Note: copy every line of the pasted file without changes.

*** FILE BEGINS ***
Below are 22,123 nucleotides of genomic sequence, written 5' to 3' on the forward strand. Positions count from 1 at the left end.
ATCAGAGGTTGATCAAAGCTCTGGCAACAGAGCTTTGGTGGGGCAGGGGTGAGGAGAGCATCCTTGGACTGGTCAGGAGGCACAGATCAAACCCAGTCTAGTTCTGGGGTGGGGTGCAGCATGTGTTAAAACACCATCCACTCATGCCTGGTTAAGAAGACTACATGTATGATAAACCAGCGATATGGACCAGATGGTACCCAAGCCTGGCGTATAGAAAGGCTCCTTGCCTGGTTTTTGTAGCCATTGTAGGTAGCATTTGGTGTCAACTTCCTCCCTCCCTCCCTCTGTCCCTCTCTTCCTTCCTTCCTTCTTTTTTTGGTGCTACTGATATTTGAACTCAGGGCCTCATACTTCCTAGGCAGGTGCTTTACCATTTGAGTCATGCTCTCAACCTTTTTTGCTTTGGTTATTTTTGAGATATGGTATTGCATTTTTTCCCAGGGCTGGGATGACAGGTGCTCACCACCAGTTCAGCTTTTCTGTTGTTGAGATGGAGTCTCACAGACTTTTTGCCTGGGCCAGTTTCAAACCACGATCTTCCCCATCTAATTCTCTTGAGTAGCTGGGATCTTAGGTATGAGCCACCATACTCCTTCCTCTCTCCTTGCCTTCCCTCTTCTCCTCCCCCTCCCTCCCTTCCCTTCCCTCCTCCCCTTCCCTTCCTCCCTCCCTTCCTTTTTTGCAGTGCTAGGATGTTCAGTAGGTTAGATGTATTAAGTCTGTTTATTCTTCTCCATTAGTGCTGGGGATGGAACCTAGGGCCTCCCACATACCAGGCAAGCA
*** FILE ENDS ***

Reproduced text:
Below are 22,123 nucleotides of genomic sequence, written 5' to 3' on the forward strand. Positions count from 1 at the left end.
ATCAGAGGTTGATCAAAGCTCTGGCAACAGAGCTTTGGTGGGGCAGGGGTGAGGAGAGCATCCTTGGACTGGTCAGGAGGCACAGATCAAACCCAGTCTAGTTCTGGGGTGGGGTGCAGCATGTGTTAAAACACCATCCACTCATGCCTGGTTAAGAAGACTACATGTATGATAAACCAGCGATATGGACCAGATGGTACCCAAGCCTGGCGTATAGAAAGGCTCCTTGCCTGGTTTTTGTAGCCATTGTAGGTAGCATTTGGTGTCAACTTCCTCCCTCCCTCCCTCTGTCCCTCTCTTCCTTCCTTCCTTCTTTTTTTGGTGCTACTGATATTTGAACTCAGGGCCTCATACTTCCTAGGCAGGTGCTTTACCATTTGAGTCATGCTCTCAACCTTTTTTGCTTTGGTTATTTTTGAGATATGGTATTGCATTTTTTCCCAGGGCTGGGATGACAGGTGCTCACCACCAGTTCAGCTTTTCTGTTGTTGAGATGGAGTCTCACAGACTTTTTGCCTGGGCCAGTTTCAAACCACGATCTTCCCCATCTAATTCTCTTGAGTAGCTGGGATCTTAGGTATGAGCCACCATACTCCTTCCTCTCTCCTTGCCTTCCCTCTTCTCCTCCCCCTCCCTCCCTTCCCTTCCCTCCTCCCCTTCCCTTCCTCCCTCCCTTCCTTTTTTGCAGTGCTAGGATGTTCAGTAGGTTAGATGTATTAAGTCTGTTTATTCTTCTCCATTAGTGCTGGGGATGGAACCTAGGGCCTCCCACATACCAGGCAAGCA